Most everyone in Indianapolis is aware of the Benjamin Harrison’s Delaware Street home, known today as the Benjamin Harrison Presidential Site, but did you know that he once lived in the Lockerbie Neighborhood?
Born into a prominent Virginia family (his grandfather William Henry Harrison served as president, albeit for only 30 days), young Benjamin Harrison was raised in North Bend in southwestern Ohio. After attending Farmer’s College in 1847 (where he first met his future wife Caroline Lavinia Scott, the daughter of a professor) and graduating from Miami University in 1852, he became a law apprentice in Cincinnati. The following year he married Caroline and returned to his father’s farm after completing his law education. An $800 real estate inheritance from his aunt helped fund his removal in April 1854 to Indianapolis where he started his law career.
Several copies of this undated photograph are housed in local archives, but unfortunately the address of his first residence in Indianapolis is only given as “East Vermont Street” with no street address. The image does reveal some internal clues, however, to indicate the site and date. Because the printed caption refers to him as General Ben. Harrison rather than President, the photograph was likely captured when Harrison first campaigned for president in 1888. Photographer Harrie Rose’s gallery is only listed at 137 W. Washington St. in the 1888 and 1889 city directories (many photographers moved every few years, which helps us date their old images). Rose, a republican described as “a pleasant little man” ran for city council in 1889 and likely supported Harrison’s campaign. At this time he also documented and sold to a curious public photographs of the new Republican candidate’s Delaware Street house, his Wright Block law office on E. Market Street, and the nomination notification committee. The first house photograph would have been taken about 35 years after Harrison’s young family occupied the small house.
During the 1888 campaign, the Indianapolis Journal mentioned Harrison’s first house, again omitting the address:
An old citizen recalls the fact that the first house occupied by General and Mrs. Harrison in this city was rented from Mr. Stewart, a prominent citizen of that time. When he mentioned that he had rented the little house to Benjamin Harrison, a young lawyer recently arrived here, a member of his family exclaimed, “You don’t mean to say that boyish-looking young man is married?” The same house was occupied successively, after General Harrison vacated it, by Byron K. Elliott, now Judge of the Supreme Court, and Dan Macauley, of civil and military fame. [Indianapolis Journal, December 9, 1888]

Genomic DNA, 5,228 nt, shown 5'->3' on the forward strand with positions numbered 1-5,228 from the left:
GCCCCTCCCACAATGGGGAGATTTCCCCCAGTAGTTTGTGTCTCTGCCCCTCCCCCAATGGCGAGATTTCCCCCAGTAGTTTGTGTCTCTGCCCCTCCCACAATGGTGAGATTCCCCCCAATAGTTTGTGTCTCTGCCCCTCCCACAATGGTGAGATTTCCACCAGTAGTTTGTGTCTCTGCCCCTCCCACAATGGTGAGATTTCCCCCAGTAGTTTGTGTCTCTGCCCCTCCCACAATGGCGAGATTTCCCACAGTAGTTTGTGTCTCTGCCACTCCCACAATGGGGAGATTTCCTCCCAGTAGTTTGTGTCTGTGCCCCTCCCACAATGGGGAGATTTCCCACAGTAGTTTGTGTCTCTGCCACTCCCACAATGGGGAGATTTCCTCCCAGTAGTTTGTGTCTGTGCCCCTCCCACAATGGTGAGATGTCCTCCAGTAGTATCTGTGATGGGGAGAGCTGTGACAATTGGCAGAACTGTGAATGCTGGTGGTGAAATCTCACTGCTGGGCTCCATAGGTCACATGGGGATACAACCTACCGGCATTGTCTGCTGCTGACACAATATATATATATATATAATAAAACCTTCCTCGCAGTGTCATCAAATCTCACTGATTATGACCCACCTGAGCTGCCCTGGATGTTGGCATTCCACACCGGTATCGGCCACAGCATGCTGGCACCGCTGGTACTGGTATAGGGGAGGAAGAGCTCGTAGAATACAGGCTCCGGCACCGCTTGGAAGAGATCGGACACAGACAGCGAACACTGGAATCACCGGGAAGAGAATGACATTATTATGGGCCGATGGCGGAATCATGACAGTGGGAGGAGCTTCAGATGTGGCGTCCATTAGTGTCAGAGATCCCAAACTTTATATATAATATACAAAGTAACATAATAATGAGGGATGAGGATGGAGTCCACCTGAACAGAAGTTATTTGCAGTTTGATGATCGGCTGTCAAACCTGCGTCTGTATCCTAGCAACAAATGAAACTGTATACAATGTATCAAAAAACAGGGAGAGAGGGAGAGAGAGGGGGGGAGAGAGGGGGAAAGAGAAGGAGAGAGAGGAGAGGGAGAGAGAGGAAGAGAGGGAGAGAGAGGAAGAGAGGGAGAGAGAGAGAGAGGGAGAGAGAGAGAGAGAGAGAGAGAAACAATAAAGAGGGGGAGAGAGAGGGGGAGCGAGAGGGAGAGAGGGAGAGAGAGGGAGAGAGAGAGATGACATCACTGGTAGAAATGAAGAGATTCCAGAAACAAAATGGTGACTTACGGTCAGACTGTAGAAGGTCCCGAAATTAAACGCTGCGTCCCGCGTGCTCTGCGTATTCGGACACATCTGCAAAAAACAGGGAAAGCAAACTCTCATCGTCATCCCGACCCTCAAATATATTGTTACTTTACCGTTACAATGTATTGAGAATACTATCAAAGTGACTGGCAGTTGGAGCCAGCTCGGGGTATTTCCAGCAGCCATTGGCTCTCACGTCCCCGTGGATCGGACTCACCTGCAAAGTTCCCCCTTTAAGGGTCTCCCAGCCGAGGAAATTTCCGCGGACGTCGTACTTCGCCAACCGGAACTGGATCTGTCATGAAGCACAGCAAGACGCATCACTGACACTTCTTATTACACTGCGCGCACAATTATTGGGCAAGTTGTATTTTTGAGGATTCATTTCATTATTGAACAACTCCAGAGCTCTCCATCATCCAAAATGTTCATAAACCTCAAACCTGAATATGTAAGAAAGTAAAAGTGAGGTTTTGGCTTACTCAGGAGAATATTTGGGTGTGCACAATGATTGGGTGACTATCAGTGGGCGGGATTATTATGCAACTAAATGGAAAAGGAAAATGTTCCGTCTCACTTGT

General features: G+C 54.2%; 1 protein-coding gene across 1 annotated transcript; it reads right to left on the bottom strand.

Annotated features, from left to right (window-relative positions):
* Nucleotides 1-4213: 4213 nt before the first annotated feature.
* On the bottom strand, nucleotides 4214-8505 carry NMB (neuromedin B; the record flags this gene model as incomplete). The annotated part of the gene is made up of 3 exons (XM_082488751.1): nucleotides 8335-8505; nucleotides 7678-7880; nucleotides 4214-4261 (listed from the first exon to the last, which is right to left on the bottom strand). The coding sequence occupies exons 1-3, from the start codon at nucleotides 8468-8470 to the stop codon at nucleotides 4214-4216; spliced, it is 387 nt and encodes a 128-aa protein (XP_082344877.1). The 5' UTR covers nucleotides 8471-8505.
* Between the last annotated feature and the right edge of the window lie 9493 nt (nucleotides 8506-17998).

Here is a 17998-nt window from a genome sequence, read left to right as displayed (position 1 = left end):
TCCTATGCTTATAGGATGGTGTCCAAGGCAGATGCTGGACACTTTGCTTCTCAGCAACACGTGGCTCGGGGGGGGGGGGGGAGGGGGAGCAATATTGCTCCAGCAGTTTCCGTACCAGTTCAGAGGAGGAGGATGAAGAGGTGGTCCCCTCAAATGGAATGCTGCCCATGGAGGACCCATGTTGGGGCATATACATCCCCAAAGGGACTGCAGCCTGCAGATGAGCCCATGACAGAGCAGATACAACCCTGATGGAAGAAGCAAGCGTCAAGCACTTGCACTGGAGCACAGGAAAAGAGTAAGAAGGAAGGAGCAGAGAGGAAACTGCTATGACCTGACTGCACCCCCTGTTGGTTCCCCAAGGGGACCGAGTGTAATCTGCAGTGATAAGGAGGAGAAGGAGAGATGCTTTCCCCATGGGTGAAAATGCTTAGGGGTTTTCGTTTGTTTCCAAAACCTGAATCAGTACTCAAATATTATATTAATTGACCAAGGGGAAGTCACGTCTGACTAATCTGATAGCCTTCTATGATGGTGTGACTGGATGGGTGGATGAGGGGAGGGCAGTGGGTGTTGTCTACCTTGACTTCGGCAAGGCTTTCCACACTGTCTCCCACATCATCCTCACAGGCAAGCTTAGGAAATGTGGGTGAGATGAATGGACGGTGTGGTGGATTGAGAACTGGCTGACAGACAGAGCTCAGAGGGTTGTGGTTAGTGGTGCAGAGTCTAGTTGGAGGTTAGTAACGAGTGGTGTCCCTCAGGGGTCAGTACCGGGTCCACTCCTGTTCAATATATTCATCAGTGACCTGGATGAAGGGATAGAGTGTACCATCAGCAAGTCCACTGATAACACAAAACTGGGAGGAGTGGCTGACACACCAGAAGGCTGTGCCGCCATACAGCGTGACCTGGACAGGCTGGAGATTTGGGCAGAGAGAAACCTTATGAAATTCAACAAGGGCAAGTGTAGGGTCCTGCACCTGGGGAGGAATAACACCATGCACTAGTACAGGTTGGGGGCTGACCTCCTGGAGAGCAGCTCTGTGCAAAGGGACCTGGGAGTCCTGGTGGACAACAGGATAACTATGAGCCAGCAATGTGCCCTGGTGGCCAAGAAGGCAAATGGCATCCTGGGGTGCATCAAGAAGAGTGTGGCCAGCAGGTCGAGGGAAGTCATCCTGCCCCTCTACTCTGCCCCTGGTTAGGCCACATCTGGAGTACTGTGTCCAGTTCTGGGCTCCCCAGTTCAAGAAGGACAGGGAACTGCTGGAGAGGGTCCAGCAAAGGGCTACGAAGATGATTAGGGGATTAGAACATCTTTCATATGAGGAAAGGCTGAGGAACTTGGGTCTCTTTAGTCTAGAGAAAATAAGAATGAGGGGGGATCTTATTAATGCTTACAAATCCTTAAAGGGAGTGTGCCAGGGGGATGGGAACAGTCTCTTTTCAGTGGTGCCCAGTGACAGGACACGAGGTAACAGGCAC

Confirming the photo’s caption, “Vermont” is painted on the clapboard siding on the front of the house.
The best clue is visible above the front door. It appears that the street address is 223.
Harrison’s house photograph predates the city’s massive address renumbering project in 1898, so the 1887 Sanborn Fire Insurance map was consulted to determine where 223 E. Vermont was located in the 1880s. Today the location is numbered 421 E. Vermont. The placement of the house next to an alley with a set-back house to the east matches the photograph. The house material (yellow for wood), size of house (14′ wide with a semi-enclosed porch on the west) and the one-story height also corresponds to Harrie Rose’s photo.
Upon closer inspection of the enhanced digital file, one other clue jumps off of the screen–a church steeple in the background to the southeast. Although it doesn’t seem like it would be this prominent, I knew that the former Lockerbie Central Methodist Church stands about a block away on the southeast corner of E. New York and East Streets.
At first glance at a recent photo, the steeple of the former Lockerbie Central United Methodist Church appeared too plain to be the one in the distance, but an 1893 photograph of the church, designed by architect Diedrich A. Bohlen in 1882, reveals that the Gothic windows on each side of the steeple were later removed.
Harrison’s 1850s rental house was demolished by 1910 when St. Mary’s Catholic Church was constructed on the southeast corner of N. New Jersey and E. Vermont Streets. The congregation left their 1858 church at 121 E. Maryland St. when the downtown location became too commercial.